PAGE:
CEDARVILLE, CALIF — CEDARVILLE, Calif. -- Marooned with her baby in a frigid cave, Jennifer Stolpa listened through three days and nights for the rescuers she feared would never come. Instead she heard the howls of coyotes, a terrifying sound that seemed to draw nearer by the hour.
The food -- fruitcake, coconut cookies and a few tortilla chips -- had run out long before, and now on Wednesday her breast milk was gone as well. Melting ice in her mouth and feeding her infant son the liquid like a bird, she fought the mounting panic and wondered: Would they freeze first, or starve?
Then came the roar of a snowcat, and Mrs. Stolpa, unbelieving at first, realized they would be saved. With both feet frostbitten and painfully sore, the weeping mother could not rise. But she waved her arms and cried out from the mouth of her tiny cave, and the rescuers spotted her through the falling snow.
"I thought I was going to die," Mrs. Stolpa, 20, said as she rode to safety Wednesday night. A day later, she spoke of her husband, Army Pvt. James Stolpa, 21, who had walked more than 40 miles through a blizzard to summon help for his kin.
"He is more than a hero to me," she said from her hospital bed, grasping his hand with a smile. "He promised me he'd get us out of there, and he did."
And so the worst part, the scariest part, has ended. Vanishing Dec. 29 while en route to a family funeral in Idaho, their ordeal in the desolate Nevada desert spanned a week -- five hopeless nights in their disabled pickup truck, and, for Mrs. Stolpa, three more shivering days in the cave with 5-month-old Clayton. For most of the time, snow fell and temperatures hovered below freezing.
But one danger -- frostbite -- remains. Here in the Modoc County town of Cedarville, doctors at Surprise Valley Community Hospital said Mrs. Stolpa had suffered "severe" frostbite and was "at risk" of losing her toes or possibly her feet.
Private Stolpa, who is stationed at Camp Roberts in central California, also faced that danger but had fewer problems. His feet were encased in ice when he was found. But walking had kept blood circulating in his feet and legs, said Dr. Hugh Washburn, who treated the couple.
Both adults were receiving pain medication and sedatives yesterday, and Mrs. Stolpa was given oxygen and intravenous fluids as well. Clayton bore the ordeal well, Dr. Washburn said, largely because Jennifer kept him warm by cuddling him and was able to breast-feed for much of the week.
But the infant was being monitored yesterday for a possible lung infection caused by exposure.
During a break in a storm that dumped three more feet of snow on the region, the family was taken by ambulance yesterday to Reno, Nev., escorted by a convoy of seven official vehicles. A plastic surgeon and other doctors specializing in the treatment of frostbite awaited the Stolpas at Washoe County Medical Center.
As they recounted their saga in Cedarville yesterday, both of the Stolpas had their feet thickly wrapped in blankets.
They appeared exhausted, their mood was somber and their eyes filled with tears as they recalled some of the more frightening moments of the past week.
According to Private Stolpa, the family left the Bay area Dec. 29, heading for his grandmother's funeral in Pocatello, Idaho. When they learned that Interstate 80 and U.S. 50, the two major highways through the Sierra, were closed by snow, they consulted their map and sought suggestions for alternate routes at several convenience stores.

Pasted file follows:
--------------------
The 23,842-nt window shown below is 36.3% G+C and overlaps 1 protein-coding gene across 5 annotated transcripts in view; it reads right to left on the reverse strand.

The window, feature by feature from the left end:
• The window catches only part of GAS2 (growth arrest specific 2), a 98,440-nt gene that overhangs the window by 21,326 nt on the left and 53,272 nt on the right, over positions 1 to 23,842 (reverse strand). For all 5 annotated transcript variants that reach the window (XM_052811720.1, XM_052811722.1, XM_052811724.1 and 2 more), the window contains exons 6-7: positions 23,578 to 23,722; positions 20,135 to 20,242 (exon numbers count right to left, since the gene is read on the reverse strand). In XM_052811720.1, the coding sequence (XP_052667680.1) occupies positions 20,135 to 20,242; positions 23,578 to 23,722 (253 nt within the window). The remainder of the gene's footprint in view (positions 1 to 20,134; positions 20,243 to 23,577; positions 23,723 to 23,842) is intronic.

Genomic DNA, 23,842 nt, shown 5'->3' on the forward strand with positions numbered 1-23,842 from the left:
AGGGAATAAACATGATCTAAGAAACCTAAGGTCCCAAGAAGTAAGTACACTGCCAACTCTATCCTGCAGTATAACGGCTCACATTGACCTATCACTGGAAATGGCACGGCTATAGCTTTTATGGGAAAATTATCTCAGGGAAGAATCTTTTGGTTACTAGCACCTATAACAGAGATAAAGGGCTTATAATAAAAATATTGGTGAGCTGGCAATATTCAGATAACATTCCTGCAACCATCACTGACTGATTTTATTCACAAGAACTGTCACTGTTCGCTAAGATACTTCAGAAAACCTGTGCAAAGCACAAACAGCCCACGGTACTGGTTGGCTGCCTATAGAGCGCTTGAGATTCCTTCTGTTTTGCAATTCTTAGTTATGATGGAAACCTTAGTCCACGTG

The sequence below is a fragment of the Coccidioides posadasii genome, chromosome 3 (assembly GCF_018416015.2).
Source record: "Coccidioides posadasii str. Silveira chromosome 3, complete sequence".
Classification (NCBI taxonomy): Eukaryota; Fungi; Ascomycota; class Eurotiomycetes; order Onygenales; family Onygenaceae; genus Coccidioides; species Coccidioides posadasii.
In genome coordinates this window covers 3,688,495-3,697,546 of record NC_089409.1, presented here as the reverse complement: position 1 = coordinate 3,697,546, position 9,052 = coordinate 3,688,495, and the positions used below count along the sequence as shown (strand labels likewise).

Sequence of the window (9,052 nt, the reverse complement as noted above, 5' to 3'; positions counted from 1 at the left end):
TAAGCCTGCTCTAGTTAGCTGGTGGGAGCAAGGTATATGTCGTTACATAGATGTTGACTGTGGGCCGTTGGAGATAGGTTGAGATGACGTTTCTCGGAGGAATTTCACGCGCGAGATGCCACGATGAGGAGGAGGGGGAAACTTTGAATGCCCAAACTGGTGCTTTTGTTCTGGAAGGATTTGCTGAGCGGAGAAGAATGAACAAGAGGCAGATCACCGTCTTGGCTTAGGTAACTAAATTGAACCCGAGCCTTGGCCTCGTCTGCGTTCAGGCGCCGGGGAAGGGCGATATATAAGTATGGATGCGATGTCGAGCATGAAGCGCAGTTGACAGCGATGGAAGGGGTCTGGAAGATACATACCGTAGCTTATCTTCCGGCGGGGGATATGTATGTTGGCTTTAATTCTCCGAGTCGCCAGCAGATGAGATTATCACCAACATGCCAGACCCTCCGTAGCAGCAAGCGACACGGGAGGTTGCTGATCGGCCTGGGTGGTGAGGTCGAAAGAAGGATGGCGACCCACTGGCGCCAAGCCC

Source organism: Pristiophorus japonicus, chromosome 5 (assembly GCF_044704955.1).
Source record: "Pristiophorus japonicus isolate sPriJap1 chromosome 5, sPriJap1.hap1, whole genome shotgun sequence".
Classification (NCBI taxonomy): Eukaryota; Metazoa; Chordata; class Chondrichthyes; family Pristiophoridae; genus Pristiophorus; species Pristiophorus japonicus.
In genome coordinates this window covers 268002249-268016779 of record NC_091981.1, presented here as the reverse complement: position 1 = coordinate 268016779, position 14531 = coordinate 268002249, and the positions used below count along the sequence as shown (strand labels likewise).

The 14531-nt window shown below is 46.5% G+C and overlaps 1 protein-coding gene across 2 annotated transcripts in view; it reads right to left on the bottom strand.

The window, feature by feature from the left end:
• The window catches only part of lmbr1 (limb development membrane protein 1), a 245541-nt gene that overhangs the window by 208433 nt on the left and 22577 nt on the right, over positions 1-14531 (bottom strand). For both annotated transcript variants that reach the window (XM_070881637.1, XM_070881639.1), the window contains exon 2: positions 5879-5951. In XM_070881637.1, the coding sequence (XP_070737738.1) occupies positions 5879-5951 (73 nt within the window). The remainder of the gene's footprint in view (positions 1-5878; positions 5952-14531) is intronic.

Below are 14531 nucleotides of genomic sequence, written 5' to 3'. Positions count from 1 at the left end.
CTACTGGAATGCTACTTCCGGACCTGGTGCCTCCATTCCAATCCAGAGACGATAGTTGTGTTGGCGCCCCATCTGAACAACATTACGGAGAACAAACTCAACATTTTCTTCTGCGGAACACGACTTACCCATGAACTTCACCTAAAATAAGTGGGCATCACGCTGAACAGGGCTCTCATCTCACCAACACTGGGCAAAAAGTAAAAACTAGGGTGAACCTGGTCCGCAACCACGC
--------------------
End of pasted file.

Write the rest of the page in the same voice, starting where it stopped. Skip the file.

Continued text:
Ultimately, they decided to drive north on Interstate 5 to Redding, follow California 299 east through the mountains into Nevada, and use county road 8A, known by locals to be unpaved and closed in winter, to link up with Nevada 140.
The Stolpas' Dodge pickup became stuck the night of Dec. 29 in deep snowdrifts east of Vya, a virtual ghost town. Enveloped in a blizzard, the couple decided to remain in their car hoping another motorist would pass. They waited four days, and not a soul came by, though they heard planes pass overhead.
With only the fruitcake, cookies and some prenatal vitamins as nourishment, the Stolpas grew desperate. On Sunday morning, the family set out on foot in waist-high snowdrifts. Clayton was bundled up in several layers of clothing and a sleeping bag, and Private Stolpa and his wife wore sweat shirts and coats -- but only tennis shoes on their feet.
Mrs. Stolpa had also been in the military. But neither had any special survival training.
"We had to decide whether to stay put and die or do something and die," Private Stolpa said yesterday.
They trudged eastward, hoping to reach Nevada 140. They tried to soothe the crying baby by placing him inside a garment bag, attaching it to his father's belt and dragging him like a sled.
Mrs. Stolpa said she managed to keep walking only because "Jim kept telling me, 'We're not doing this for me, we're not doing this for you, we're doing it for our baby.' "
Eventually, the couple spotted a cave in a sheer rock cliff and decided to spend the night.
The next morning, the couple agreed Private Stolpa would have to continue the search for help alone. After an emotional farewell, he stretched the garment bag across the mouth of the cave to keep out the wind and set off. "I gave her a kiss . . ., and I promised her I'd make it," he said yesterday.
During his long trek, Private Stolpa said he frequently heard coyotes. When it was "just one or two," he would ignore them. When it seemed a larger number, "I'd sit down in the sagebrush and hide myself." During those stops he took catnaps, five minutes or so, "to rest my bones."
After spending Monday night alone in the family pickup, Private Stolpa headed for Vya, walking all day Tuesday and throughout Tuesday night. About 11 a.m. Wednesday, he was a quarter-mile from the outpost when a county road worker spotted him, believing the dark spot in the snow was a cow escaped from a pasture.